Tell me about the prince's outfits, which were designed by costume designer Sandy Powell. He wears some very pristine garments … and some very tight pants.
Actually, when I first went in to meet Sandy and talk about these costumes, I wanted to make sure that we were seeing the masculinity within his strength. I wanted him to feel like a young man, and a soldier as well, because what Sandy does so well is to work in functionality: My first day on set, those boots and trousers and jacket were made for horse-riding, and they were also very beautiful. So when I went in and saw the white doublet with silver and sparkles and glitter on it, I was like, "Sandy, we discussed the masculinity element, remember that?" But once you put it on and you're on those amazing sets, it actually kind of empowers you. You feel regal wearing it, and it makes you stand up straight and affects the way you walk. So it was actually very useful!

And you've been nude onscreen before, so I might think that those skintight pants wouldn't make you so bashful.
No, it's not the worst thing, although you're very conscious for the first couple of weeks that you're so exposed — both front and back! But you get used to it, because luckily, all the other boys had to wear the same thing.

What's your relationship to Game of Thrones like now that you're off the show? Are you as intrigued by the new season as we are?
I love the show, and I can just enjoy it now, which is a nice thing. I don't know what's coming next anymore! When you're in it and you read the scripts, it's different. Now I can be surprised like everyone else.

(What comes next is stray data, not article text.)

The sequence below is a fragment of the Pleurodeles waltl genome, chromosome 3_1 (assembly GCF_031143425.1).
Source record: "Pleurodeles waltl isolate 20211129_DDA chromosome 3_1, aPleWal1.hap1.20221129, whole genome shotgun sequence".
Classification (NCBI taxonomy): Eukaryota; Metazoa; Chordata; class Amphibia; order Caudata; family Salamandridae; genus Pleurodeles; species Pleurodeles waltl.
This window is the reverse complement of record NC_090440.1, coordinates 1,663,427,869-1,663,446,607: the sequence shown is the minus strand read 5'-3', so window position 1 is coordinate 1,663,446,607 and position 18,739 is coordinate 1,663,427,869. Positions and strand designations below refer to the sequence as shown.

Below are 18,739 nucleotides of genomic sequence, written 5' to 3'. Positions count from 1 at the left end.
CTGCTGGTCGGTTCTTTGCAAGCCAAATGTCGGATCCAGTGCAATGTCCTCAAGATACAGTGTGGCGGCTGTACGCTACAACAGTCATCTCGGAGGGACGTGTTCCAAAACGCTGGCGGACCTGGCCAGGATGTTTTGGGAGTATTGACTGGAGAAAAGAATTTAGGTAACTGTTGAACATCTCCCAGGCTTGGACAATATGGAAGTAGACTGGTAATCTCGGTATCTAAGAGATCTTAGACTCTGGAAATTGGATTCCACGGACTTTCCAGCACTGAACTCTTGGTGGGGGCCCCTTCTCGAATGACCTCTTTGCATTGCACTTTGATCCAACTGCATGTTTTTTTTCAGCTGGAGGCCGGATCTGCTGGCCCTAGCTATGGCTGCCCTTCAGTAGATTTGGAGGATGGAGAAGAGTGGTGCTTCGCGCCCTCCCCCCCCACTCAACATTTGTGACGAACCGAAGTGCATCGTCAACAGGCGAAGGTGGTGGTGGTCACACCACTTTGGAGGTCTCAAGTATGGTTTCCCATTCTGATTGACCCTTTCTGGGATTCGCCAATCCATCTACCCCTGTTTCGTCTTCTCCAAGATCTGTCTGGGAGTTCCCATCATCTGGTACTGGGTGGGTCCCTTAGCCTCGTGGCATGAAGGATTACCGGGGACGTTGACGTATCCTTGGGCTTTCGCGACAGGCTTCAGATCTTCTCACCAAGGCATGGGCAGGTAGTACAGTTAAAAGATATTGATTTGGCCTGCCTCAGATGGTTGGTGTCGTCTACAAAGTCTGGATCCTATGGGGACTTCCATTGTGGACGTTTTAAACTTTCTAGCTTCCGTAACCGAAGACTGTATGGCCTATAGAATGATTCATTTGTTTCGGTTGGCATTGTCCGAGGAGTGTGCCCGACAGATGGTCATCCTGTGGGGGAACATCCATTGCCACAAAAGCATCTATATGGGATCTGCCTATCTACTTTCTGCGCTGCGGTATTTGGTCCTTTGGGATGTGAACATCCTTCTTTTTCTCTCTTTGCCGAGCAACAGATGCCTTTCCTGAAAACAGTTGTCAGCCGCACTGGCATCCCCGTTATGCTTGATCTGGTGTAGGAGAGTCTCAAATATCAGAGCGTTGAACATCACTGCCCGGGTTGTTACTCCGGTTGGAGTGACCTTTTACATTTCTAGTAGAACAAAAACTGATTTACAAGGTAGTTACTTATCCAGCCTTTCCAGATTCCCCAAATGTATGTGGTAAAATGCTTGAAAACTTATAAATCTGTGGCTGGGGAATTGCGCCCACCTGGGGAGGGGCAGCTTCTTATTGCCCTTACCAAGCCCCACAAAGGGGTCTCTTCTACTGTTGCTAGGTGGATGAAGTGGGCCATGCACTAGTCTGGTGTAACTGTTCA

Fans of the books keep hoping that Lady Stoneheart will show up, if only to avenge your brutal Red Wedding. Do you think they should include that character?
I love Lady Stoneheart! But I don't know. I'll stay out of it and see what they do.

Seeing as how you were on Game of Thrones and your girlfriend Jenna-Louise Coleman stars on Doctor Who, do you ever feel guilty for dominating two of the biggest fantasy projects to come out of Britain in ages?
[Laughs.] I do! I mean, I've watched Doctor Who since I was a kid. I loved it, and I still love it. I can geek out about it, like when I go to set and see the TARDIS. I was selfie-ing the shit out of it, and sending it to my dad! "Look, it's me in the TARDIS!" I thought it was the coolest thing ever.

You're reteaming with your Cinderella co-star Lily James for a West End production of Romeo and Juliet that Kenneth Branagh will also direct. You were in a production of this play when you first started your career. How will this be a different take?
Now I'm a bit older and hopefully a bit wiser, and I think that helps. They always say that you need somebody who's 30 years old but looks young to play Romeo and Juliet, because they'll understand the complexity of love and loss and the politics of it all. So hopefully I'll bring something new to it this time. And to have somebody like Branagh taking you through Shakespeare onstage? I couldn't have asked for more.